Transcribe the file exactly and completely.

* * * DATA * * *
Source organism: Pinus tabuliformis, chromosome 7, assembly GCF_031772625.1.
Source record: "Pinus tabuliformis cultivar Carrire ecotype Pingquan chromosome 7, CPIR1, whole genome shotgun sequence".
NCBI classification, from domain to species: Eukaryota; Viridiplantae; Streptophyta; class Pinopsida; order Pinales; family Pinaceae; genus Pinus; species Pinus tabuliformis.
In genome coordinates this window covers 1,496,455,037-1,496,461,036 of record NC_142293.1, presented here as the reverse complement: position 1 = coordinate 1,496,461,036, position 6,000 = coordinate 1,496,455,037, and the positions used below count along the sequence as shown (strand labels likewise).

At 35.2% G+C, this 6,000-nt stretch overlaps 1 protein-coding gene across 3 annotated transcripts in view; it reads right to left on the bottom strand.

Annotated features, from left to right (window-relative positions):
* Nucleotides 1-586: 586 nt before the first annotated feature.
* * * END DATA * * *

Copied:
Source organism: Pinus tabuliformis, chromosome 7, assembly GCF_031772625.1.
Source record: "Pinus tabuliformis cultivar Carrire ecotype Pingquan chromosome 7, CPIR1, whole genome shotgun sequence".
NCBI classification, from domain to species: Eukaryota; Viridiplantae; Streptophyta; class Pinopsida; order Pinales; family Pinaceae; genus Pinus; species Pinus tabuliformis.
In genome coordinates this window covers 1,496,455,037-1,496,461,036 of record NC_142293.1, presented here as the reverse complement: position 1 = coordinate 1,496,461,036, position 6,000 = coordinate 1,496,455,037, and the positions used below count along the sequence as shown (strand labels likewise).

At 35.2% G+C, this 6,000-nt stretch overlaps 1 protein-coding gene across 3 annotated transcripts in view; it reads right to left on the bottom strand.

Annotated features, from left to right (window-relative positions):
* Nucleotides 1-586: 586 nt before the first annotated feature.